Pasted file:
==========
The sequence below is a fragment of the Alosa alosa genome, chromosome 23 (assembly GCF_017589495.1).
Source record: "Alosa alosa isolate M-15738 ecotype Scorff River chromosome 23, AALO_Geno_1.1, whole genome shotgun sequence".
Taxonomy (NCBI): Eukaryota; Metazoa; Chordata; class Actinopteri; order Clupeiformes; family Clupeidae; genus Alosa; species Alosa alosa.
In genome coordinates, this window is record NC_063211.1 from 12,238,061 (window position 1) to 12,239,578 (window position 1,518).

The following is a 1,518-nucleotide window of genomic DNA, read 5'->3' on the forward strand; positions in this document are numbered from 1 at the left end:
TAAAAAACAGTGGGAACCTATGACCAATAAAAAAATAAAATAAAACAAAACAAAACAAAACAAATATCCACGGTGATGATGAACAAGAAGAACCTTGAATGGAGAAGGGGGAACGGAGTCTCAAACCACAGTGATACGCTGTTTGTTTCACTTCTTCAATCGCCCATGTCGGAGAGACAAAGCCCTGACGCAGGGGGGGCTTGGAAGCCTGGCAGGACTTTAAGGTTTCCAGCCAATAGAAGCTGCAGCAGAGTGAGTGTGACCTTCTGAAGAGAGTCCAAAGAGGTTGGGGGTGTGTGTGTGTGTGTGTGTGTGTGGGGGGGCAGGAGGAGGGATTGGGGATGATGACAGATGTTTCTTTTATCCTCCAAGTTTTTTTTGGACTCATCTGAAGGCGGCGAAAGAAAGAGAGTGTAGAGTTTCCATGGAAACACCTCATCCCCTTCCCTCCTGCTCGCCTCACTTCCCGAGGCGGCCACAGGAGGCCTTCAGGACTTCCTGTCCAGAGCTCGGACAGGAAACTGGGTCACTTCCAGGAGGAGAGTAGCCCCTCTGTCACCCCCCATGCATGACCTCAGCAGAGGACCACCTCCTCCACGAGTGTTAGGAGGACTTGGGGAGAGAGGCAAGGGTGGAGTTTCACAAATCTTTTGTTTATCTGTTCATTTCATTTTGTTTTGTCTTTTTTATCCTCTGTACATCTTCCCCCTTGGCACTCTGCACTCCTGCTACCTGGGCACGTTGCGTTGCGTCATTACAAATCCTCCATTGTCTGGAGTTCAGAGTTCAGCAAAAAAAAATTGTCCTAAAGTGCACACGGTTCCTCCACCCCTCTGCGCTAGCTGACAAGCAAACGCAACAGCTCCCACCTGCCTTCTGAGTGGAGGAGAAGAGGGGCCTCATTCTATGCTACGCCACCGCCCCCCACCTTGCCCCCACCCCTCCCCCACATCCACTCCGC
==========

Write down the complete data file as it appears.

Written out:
The sequence below is a fragment of the Alosa alosa genome, chromosome 23 (assembly GCF_017589495.1).
Source record: "Alosa alosa isolate M-15738 ecotype Scorff River chromosome 23, AALO_Geno_1.1, whole genome shotgun sequence".
Taxonomy (NCBI): Eukaryota; Metazoa; Chordata; class Actinopteri; order Clupeiformes; family Clupeidae; genus Alosa; species Alosa alosa.
In genome coordinates, this window is record NC_063211.1 from 12,238,061 (window position 1) to 12,239,578 (window position 1,518).

The following is a 1,518-nucleotide window of genomic DNA, read 5'->3' on the forward strand; positions in this document are numbered from 1 at the left end:
TAAAAAACAGTGGGAACCTATGACCAATAAAAAAATAAAATAAAACAAAACAAAACAAAACAAATATCCACGGTGATGATGAACAAGAAGAACCTTGAATGGAGAAGGGGGAACGGAGTCTCAAACCACAGTGATACGCTGTTTGTTTCACTTCTTCAATCGCCCATGTCGGAGAGACAAAGCCCTGACGCAGGGGGGGCTTGGAAGCCTGGCAGGACTTTAAGGTTTCCAGCCAATAGAAGCTGCAGCAGAGTGAGTGTGACCTTCTGAAGAGAGTCCAAAGAGGTTGGGGGTGTGTGTGTGTGTGTGTGTGTGTGGGGGGGCAGGAGGAGGGATTGGGGATGATGACAGATGTTTCTTTTATCCTCCAAGTTTTTTTTGGACTCATCTGAAGGCGGCGAAAGAAAGAGAGTGTAGAGTTTCCATGGAAACACCTCATCCCCTTCCCTCCTGCTCGCCTCACTTCCCGAGGCGGCCACAGGAGGCCTTCAGGACTTCCTGTCCAGAGCTCGGACAGGAAACTGGGTCACTTCCAGGAGGAGAGTAGCCCCTCTGTCACCCCCCATGCATGACCTCAGCAGAGGACCACCTCCTCCACGAGTGTTAGGAGGACTTGGGGAGAGAGGCAAGGGTGGAGTTTCACAAATCTTTTGTTTATCTGTTCATTTCATTTTGTTTTGTCTTTTTTATCCTCTGTACATCTTCCCCCTTGGCACTCTGCACTCCTGCTACCTGGGCACGTTGCGTTGCGTCATTACAAATCCTCCATTGTCTGGAGTTCAGAGTTCAGCAAAAAAAAATTGTCCTAAAGTGCACACGGTTCCTCCACCCCTCTGCGCTAGCTGACAAGCAAACGCAACAGCTCCCACCTGCCTTCTGAGTGGAGGAGAAGAGGGGCCTCATTCTATGCTACGCCACCGCCCCCCACCTTGCCCCCACCCCTCCCCCACATCCACTCCGC